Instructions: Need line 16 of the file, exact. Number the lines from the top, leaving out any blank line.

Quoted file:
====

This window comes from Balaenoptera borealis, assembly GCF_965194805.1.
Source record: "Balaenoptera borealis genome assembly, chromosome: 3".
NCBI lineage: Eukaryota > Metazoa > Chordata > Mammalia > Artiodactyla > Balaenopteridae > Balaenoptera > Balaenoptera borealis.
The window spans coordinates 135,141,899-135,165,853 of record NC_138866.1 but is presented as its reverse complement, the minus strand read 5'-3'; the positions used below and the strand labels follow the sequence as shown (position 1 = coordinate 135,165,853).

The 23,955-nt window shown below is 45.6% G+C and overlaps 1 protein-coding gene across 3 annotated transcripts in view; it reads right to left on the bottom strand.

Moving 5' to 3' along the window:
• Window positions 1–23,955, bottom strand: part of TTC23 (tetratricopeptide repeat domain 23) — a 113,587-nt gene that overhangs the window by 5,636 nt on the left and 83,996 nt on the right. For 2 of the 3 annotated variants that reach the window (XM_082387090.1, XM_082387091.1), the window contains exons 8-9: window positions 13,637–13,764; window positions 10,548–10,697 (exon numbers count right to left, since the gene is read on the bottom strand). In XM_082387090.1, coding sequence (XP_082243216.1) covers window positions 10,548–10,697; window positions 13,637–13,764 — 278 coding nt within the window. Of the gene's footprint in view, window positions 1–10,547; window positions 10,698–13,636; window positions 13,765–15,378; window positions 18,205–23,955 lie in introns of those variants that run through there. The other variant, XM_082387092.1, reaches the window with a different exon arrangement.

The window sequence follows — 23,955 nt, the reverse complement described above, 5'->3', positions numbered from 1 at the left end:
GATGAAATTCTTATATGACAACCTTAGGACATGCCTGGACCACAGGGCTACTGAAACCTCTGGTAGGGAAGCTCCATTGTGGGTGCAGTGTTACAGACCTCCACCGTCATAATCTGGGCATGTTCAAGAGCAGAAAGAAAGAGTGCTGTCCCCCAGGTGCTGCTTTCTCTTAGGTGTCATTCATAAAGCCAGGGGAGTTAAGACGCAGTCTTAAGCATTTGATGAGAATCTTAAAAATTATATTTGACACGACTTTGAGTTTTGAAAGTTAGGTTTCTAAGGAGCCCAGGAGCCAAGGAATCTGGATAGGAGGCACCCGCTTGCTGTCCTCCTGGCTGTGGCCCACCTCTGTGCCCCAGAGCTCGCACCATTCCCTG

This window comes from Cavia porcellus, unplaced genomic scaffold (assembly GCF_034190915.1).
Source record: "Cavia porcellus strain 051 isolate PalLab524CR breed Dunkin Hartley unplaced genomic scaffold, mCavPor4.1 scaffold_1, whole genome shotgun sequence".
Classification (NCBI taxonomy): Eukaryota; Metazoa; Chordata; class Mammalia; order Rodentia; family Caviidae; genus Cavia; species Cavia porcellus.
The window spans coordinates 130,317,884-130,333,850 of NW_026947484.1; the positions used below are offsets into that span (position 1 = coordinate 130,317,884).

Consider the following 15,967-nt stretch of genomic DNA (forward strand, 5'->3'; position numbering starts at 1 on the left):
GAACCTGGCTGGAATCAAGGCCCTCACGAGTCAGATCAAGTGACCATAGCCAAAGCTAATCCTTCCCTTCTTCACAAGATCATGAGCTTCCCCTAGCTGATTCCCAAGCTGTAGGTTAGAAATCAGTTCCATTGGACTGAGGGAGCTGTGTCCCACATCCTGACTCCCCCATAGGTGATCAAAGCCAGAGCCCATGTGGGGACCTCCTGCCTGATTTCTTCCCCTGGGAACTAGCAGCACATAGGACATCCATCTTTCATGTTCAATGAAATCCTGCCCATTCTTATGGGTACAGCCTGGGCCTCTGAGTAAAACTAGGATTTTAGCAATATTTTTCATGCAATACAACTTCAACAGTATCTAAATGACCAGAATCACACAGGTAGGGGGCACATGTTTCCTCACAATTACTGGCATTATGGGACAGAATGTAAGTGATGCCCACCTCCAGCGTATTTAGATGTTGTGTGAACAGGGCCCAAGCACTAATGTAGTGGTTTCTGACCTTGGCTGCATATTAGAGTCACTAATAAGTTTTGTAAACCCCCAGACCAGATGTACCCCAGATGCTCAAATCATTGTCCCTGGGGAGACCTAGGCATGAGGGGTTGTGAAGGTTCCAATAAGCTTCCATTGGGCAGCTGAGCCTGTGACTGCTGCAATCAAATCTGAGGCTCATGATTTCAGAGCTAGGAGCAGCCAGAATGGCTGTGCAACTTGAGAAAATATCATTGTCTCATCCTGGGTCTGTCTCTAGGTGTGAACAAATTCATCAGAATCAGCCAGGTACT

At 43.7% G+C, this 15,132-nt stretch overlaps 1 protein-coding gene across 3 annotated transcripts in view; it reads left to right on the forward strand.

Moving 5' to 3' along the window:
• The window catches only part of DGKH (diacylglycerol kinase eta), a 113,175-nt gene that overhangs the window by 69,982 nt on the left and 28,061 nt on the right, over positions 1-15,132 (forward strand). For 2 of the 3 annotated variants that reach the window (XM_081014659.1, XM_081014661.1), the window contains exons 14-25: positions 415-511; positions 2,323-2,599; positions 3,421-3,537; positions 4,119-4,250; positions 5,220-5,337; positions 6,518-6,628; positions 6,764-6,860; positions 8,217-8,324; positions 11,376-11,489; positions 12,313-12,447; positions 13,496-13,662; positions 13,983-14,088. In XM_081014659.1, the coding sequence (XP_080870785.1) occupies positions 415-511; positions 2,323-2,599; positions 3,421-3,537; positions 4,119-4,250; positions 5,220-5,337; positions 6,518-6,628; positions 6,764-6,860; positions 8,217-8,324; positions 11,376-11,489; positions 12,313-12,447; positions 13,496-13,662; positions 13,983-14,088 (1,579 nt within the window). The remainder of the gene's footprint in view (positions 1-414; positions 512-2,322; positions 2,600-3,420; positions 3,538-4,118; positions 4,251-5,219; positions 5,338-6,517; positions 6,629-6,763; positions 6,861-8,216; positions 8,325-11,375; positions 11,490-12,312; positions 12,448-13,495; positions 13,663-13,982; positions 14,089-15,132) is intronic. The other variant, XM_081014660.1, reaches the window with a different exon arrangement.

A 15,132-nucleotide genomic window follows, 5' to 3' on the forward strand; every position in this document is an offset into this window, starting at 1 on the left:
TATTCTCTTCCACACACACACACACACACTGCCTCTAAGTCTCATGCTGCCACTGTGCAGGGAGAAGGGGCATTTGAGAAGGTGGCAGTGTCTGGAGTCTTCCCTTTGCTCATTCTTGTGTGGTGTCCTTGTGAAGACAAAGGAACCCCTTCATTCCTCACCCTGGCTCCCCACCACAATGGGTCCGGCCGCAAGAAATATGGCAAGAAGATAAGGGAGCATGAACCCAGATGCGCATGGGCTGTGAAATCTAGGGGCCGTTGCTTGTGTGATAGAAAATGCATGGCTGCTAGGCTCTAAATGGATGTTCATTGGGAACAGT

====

At 43.7% G+C, this 15,132-nt stretch overlaps 1 protein-coding gene across 3 annotated transcripts in view; it reads left to right on the forward strand.